Ladies, I am here to tell you that it will come out eventually. Whether it is you feeling guilty or him seeing a bank statement or the kids saying “mommy got lots of packages today”. He might not know about everything, but eventually this will come out. And when it does, he will feel disrespected, that he is being dismissed in his own home, as not worthy of even discussing it with him. He won’t trust you. You’ll probably have a big fight about finances, he’ll go laugh it off with his buddies about “women costing money” and you’ll move on… until the next time. 

This pattern is not healthy, and it isn’t right. I would prefer to stay silent on this and live in this own pattern. To be honest, I like my pattern. I like my freedom. I like feeling like I can spend $400 on my kids clothing without going through my husband. I like buying myself new clothes when I want because it’s as easy as a click of a button. But I DON’T like the fallout. I don’t like the damage it caused my husband or the message it gave to my kids. So I am standing up and saying “No More”. I am standing up and saying “this is not right” that we as women need to hold each other accountable and stop enabling one another. That we need to stop the money game and start being grown ups.

What do you think? Comment below!




  1. I grew up with a mother that used to shop, hide and lie. My dad was always so hurt that at one point he gave up on dealing with finances and gave that whole burden to my mother. Today she is working two jobs to justify her spendings. My husband and I promised each other not to fall into that trap. The problem is, you don’t really “fall” in the beginning, you slowly roll over and dream about things that you deserve . And we mothers do deserve good things. Then we get up and get ourselves that Latte, after a while we add a donut, a kids meal for the kids in the van. Suddenly we notice kids clothes on sale, and we notice that we need new things too. Our homes could use some more decor…and we start hiding, pretending, justifying that we deserve it. We need it and our husbands don’t understand.
    Needles to say, I have broken my promise to him. Both of us have. But we still ho back to it and use it as a guideline and try to catch ourselves early in that game.
    For me it starts with books and a Latte. If I keep catching myself buying those things, it signals me that maybe what I really need is some time to myself. Often I (maybe other Moms too) feel like Cinderella:”Just one night out, just this dance.” And if we don’t make it happen we start substituting it if stuff.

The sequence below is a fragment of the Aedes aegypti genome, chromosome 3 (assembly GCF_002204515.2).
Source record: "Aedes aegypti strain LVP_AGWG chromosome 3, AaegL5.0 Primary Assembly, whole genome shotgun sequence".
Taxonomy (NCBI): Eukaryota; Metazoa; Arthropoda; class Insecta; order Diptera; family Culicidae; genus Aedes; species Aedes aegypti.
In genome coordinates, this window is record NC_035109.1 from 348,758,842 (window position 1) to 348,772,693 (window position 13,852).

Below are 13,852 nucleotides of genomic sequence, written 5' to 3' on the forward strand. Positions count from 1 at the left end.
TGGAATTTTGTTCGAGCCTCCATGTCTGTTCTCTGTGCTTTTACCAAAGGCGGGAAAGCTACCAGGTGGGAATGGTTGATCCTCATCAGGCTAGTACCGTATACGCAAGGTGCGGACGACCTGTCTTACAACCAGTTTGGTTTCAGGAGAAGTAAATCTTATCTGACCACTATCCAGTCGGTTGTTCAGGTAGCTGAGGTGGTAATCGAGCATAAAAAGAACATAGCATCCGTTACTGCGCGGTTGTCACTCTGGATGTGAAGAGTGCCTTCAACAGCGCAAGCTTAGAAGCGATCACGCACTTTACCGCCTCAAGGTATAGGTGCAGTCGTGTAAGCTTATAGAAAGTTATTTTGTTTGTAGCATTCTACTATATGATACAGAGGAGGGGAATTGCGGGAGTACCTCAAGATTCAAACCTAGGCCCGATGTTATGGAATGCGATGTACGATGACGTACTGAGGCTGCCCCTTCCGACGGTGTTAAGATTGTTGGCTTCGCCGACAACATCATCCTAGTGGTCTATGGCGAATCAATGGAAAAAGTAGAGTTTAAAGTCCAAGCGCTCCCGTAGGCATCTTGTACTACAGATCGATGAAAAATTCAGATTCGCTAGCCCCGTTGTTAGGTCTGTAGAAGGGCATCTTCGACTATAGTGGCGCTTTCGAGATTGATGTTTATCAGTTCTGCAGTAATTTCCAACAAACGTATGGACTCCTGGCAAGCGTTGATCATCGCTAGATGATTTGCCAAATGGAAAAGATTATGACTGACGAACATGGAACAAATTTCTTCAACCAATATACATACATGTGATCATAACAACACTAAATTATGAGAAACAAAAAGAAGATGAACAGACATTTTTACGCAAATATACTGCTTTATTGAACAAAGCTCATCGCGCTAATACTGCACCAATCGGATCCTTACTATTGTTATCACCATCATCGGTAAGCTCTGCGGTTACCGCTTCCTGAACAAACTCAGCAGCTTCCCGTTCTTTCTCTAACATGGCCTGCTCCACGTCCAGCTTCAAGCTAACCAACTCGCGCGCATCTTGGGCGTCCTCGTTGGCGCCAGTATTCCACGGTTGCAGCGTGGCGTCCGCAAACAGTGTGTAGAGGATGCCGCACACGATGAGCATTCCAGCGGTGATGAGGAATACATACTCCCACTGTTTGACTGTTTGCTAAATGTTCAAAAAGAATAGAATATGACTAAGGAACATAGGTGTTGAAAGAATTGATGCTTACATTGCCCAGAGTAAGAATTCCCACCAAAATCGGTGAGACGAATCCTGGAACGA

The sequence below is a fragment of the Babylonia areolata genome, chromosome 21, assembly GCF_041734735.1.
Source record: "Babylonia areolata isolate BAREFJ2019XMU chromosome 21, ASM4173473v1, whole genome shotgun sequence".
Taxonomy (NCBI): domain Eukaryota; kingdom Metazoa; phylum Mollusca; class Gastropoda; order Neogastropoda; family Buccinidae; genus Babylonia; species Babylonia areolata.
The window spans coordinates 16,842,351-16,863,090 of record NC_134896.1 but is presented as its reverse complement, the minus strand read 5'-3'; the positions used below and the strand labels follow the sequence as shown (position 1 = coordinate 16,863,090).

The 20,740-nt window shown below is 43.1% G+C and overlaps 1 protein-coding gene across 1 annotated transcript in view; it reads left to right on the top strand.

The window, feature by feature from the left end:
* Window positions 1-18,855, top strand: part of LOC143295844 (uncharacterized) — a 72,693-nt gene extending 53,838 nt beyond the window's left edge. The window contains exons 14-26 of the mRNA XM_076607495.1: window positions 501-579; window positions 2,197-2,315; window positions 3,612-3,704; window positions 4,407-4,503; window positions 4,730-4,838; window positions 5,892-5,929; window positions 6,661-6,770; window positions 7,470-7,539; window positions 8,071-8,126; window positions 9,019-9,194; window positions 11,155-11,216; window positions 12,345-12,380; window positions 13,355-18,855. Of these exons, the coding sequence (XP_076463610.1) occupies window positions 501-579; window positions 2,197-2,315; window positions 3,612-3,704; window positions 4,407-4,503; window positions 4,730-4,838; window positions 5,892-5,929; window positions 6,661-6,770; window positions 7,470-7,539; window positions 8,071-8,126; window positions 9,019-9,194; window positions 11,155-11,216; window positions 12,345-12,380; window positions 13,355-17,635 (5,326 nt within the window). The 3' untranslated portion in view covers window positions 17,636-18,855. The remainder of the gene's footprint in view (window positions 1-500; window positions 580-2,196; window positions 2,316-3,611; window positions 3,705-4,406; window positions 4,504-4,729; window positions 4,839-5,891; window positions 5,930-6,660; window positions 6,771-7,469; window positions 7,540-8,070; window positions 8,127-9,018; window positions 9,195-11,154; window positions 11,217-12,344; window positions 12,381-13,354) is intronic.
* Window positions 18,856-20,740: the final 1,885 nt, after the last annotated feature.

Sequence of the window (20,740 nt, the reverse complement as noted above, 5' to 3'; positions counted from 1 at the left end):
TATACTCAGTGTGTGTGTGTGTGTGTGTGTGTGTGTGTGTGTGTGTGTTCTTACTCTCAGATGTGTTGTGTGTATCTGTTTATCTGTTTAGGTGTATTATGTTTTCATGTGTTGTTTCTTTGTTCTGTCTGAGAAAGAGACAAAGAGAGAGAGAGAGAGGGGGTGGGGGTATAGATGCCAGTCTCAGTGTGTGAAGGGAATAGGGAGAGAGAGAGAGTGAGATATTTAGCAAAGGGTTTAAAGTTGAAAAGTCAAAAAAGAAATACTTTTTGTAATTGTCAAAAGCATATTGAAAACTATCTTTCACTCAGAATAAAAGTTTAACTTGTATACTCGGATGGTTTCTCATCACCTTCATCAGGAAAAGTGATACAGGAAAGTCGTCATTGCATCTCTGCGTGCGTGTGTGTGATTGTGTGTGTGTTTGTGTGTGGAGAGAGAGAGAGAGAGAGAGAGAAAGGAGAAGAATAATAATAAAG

2. My husband and I have found it helpful to allot “Heather Bucks” or “Andrew Bucks” in our monthly budget, like an allowance for ourselves. We also budget a certain amount per month for our babies. However, I have struggled with “borrowing against” next month allowance for things. I am getting better about this though. My husband has a great question that I use when making purchases, “is this something that I need?” If I can honestly say that about my purchase when he asks about it, then I buy the items with no guilt. If not, if I would be lying if he asked me that, then I don’t buy it. I also find grocery shopping is a great way to get some retail therapy. Except that I tend to go over our grocery budget most weeks, but I think that our grocery budget is not realistic.

  3. My husband and I have had that conversation more than once. We are at a better place now and we have a budget consultant that is helping me make a budget that actually works.

  4. I would like to add that this goes both ways. I tend to be the more frugal one. In fact frequently my husband has to push me towards making purchases. While, on the other hand, my husband has made some unwise decisions. He ran up quite the credit card bill on a card that he, supposedly, was only using for business expenses which he would pay off when his expense checks came from his job. I didn’t know because he keeps that card and bill to himself and it wasn’t things so much as food out and other incidentals. While each purchase wasn’t much it added up with interest…. Luckily he came clean and we were able to get things settled.

    Women have to be vigilant about the financial security of their family even if they aren’t the ones bringing in the income. I love my husband and have forgiven him and we have moved on, but I have definitely learned a lesson about being involved in all aspects of our finances.

  5. So much truth. For even more financial help, and communication lessons check out Financial Peace University. We can honestly say of all the things we do fight over, money isn’t one of them.(At least not very often)